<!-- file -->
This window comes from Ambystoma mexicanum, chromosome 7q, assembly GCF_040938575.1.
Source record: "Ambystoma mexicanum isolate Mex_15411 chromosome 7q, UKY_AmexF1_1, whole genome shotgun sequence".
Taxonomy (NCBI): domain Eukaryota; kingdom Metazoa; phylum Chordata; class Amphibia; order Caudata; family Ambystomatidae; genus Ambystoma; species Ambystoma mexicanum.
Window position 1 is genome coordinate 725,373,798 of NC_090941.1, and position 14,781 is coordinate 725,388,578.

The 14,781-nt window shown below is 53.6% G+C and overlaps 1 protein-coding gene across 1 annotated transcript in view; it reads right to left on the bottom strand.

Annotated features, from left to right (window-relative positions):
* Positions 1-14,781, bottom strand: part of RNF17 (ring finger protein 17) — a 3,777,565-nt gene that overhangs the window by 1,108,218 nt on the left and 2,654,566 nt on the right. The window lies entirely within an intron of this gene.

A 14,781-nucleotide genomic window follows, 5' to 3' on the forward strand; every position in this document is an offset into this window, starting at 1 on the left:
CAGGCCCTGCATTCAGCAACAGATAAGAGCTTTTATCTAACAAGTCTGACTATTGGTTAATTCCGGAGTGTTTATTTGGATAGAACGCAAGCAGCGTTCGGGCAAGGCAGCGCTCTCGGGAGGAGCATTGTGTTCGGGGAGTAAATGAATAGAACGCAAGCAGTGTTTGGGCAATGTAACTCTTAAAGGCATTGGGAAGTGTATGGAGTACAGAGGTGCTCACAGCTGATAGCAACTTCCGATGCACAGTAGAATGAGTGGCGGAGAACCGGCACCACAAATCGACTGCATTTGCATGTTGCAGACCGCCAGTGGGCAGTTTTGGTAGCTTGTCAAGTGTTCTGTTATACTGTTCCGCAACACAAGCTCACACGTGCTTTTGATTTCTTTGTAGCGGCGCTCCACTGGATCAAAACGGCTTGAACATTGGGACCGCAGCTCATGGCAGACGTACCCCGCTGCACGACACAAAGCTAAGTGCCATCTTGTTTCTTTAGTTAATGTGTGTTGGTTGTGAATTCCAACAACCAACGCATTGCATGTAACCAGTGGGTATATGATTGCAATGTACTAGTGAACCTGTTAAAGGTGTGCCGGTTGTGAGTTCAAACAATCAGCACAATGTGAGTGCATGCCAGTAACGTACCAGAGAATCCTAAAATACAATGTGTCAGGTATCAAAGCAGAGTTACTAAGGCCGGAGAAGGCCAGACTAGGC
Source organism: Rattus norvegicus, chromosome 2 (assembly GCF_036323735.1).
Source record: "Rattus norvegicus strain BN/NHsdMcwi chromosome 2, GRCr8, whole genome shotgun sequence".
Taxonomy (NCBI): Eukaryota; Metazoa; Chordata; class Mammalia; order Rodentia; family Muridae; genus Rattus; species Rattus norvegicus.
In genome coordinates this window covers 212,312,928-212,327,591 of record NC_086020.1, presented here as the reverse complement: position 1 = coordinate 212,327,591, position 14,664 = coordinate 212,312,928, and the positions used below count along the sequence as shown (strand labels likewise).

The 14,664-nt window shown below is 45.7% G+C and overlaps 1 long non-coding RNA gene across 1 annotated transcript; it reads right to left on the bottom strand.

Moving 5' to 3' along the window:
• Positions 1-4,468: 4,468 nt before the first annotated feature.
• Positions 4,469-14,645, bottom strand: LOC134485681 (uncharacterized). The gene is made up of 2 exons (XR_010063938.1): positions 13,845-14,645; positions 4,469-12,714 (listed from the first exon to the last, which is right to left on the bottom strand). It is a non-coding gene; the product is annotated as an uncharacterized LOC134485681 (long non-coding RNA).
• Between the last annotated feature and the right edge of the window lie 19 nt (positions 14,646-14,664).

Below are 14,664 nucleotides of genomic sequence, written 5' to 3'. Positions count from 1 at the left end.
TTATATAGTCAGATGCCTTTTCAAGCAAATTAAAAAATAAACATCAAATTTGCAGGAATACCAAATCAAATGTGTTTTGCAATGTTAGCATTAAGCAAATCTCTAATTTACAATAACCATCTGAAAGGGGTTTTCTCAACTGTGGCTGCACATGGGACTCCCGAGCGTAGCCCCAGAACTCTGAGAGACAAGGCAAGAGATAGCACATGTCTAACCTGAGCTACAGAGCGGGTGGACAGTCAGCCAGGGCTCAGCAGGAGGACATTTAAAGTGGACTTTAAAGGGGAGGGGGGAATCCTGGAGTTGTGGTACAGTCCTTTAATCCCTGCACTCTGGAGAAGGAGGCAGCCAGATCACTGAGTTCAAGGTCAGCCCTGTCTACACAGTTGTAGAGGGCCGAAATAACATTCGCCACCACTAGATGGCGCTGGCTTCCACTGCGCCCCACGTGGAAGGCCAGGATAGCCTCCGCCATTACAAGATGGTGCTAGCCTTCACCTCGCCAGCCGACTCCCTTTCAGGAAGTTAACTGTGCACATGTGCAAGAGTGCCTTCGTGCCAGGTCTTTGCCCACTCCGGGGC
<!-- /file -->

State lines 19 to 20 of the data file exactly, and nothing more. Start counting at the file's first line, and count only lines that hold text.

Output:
Below are 14,664 nucleotides of genomic sequence, written 5' to 3'. Positions count from 1 at the left end.
TTATATAGTCAGATGCCTTTTCAAGCAAATTAAAAAATAAACATCAAATTTGCAGGAATACCAAATCAAATGTGTTTTGCAATGTTAGCATTAAGCAAATCTCTAATTTACAATAACCATCTGAAAGGGGTTTTCTCAACTGTGGCTGCACATGGGACTCCCGAGCGTAGCCCCAGAACTCTGAGAGACAAGGCAAGAGATAGCACATGTCTAACCTGAGCTACAGAGCGGGTGGACAGTCAGCCAGGGCTCAGCAGGAGGACATTTAAAGTGGACTTTAAAGGGGAGGGGGGAATCCTGGAGTTGTGGTACAGTCCTTTAATCCCTGCACTCTGGAGAAGGAGGCAGCCAGATCACTGAGTTCAAGGTCAGCCCTGTCTACACAGTTGTAGAGGGCCGAAATAACATTCGCCACCACTAGATGGCGCTGGCTTCCACTGCGCCCCACGTGGAAGGCCAGGATAGCCTCCGCCATTACAAGATGGTGCTAGCCTTCACCTCGCCAGCCGACTCCCTTTCAGGAAGTTAACTGTGCACATGTGCAAGAGTGCCTTCGTGCCAGGTCTTTGCCCACTCCGGGGC